I’m trying to maximize the time that I have left here at the Embassy and in Portugal as it has been flying by way too fast! I’ll be updating you in a few weeks on how these video projects and other ongoing projects worked out.

Journal Entry #3

I have just finished up my time interning here at FCS Portugal, and it has truly been a remarkable experience. These past couple of weeks have been busy as we’ve officially transitioned Commercial Counselors to oversee our work here. All of our staff here are local hires, which means they are Portuguese locals, and the Commercial Counselor is the U.S. diplomat appointed to these Commercial Services posts abroad. This means I spend every day speaking and working in Portuguese which is exactly what I wanted going into this internship. It has been great getting to further develop my fluency in a professional work environment.

A lot of my work recently has been conducting market research regarding Portugal’s tourism industry. I’ve led some reports outlining the booming hospitality and hotel industry, highlighting the main openings this year. Lisbon and Porto have become two main destination spots and companies all over the world have been responding in an outpour of foreign direct investment for these projects. Another neat initiative that I have been learning about is specific to the film industry. Portugal’s main film regulatory agency has just announced a fund aimed to help support film production in the country by offering discounted rates for companies. Even just walking on the streets in some of Lisbon’s main spots you can hear the variety of languages being spoken, marking that huge tourism presence. I am incredibly lucky to have spent my time here interning during a period where the country’s market is booming with opportunities to help support this new influx of visitors.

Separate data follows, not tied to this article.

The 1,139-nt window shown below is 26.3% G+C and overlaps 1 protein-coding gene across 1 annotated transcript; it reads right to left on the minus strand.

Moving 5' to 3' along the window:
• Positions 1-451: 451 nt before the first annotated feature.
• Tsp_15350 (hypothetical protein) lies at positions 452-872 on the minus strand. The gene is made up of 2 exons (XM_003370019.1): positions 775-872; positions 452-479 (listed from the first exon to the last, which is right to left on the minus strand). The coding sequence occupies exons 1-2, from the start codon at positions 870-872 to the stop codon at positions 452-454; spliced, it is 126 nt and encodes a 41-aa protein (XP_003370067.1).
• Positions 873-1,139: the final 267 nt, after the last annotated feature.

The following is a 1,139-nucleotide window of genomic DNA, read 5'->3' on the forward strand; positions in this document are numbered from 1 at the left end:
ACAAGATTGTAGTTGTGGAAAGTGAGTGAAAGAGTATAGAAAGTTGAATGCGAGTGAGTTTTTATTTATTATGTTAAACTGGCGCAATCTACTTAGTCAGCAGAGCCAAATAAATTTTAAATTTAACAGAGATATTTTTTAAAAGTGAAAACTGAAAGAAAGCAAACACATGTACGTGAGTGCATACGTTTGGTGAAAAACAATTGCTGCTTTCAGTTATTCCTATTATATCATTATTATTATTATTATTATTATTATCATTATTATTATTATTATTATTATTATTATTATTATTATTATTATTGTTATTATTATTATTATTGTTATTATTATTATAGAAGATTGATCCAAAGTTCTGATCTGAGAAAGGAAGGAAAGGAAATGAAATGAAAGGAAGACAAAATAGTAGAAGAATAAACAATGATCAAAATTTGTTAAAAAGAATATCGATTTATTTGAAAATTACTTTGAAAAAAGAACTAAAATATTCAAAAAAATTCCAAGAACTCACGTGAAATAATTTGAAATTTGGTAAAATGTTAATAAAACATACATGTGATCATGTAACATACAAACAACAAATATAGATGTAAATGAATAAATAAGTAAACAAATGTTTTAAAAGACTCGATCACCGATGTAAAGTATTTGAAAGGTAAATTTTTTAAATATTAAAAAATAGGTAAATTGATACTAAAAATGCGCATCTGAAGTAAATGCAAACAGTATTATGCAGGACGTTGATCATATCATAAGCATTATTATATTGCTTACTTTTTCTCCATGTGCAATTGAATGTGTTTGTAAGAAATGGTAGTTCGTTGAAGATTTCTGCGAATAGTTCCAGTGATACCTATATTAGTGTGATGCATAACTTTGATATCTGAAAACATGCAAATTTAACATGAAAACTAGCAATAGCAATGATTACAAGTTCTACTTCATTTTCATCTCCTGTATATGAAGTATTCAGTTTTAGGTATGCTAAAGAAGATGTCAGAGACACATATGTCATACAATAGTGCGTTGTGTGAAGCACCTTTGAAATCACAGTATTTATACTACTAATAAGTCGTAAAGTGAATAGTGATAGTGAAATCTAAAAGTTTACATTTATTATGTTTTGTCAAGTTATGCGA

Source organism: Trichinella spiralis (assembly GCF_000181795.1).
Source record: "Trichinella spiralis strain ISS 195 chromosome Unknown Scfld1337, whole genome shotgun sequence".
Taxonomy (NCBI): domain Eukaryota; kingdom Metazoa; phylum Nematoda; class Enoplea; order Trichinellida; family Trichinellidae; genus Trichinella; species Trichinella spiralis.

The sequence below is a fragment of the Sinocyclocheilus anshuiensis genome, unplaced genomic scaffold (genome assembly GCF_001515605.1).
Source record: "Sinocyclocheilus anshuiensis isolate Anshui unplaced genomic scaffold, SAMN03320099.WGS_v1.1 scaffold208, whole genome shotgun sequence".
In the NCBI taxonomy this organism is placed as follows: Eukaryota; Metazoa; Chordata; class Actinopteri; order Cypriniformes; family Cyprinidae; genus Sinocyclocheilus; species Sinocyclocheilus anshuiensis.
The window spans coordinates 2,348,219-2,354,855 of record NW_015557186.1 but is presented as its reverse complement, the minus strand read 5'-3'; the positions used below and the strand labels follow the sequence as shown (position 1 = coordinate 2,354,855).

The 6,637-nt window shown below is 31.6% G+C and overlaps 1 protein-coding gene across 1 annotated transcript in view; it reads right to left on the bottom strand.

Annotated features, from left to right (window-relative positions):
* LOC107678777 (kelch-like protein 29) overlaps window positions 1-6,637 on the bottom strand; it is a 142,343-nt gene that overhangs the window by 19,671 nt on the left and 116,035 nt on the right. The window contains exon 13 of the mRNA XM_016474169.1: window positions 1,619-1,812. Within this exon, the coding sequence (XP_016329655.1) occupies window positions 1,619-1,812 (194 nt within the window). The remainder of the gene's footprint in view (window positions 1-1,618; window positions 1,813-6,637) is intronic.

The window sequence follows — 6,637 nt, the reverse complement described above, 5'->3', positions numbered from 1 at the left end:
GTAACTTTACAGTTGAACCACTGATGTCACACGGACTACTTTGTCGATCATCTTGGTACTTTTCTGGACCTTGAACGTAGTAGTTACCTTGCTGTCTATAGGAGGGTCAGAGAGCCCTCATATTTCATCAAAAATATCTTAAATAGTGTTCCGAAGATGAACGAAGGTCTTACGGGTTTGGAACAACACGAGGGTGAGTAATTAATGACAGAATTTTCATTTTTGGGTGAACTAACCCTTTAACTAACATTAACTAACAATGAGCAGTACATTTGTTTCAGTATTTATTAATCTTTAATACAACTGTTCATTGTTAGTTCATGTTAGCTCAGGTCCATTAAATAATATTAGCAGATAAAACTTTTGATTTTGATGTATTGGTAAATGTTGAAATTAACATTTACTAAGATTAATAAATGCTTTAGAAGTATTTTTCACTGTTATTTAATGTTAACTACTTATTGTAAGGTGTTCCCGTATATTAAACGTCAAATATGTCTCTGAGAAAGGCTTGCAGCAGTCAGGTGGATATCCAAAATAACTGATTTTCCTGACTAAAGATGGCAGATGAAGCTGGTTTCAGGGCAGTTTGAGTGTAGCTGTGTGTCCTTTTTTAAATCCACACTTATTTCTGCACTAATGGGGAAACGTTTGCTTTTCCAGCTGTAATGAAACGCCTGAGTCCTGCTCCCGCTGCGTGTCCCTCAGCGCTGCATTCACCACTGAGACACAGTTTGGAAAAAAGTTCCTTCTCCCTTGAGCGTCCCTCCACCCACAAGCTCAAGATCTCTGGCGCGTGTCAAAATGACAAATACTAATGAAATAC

Overall, this summer has been such a valuable experience. My favorite part has definitely been getting to know the team here at FCS Portugal. I’ve learned so much from their years of experience working at the embassy. Since I interned last summer at the Department of Commerce with the Brazil Desk, I have spent a lot of time comparing and contrasting my two different experiences to come to broader conclusions about bilateral trade initiatives with the U.S. and countries abroad. This experience has provided me with some great knowledge that I intend to use this year as I officially head into the post-grad job search.

Thanks for following my journey, and if you’re interested in checking out opportunities with FCS, I recommend you check out the website below. There are several opportunities to intern with ITA both in D.C. and at the hundreds of posts abroad (just take your pick!):

https://www.trade.gov/cs/intern_hq.asp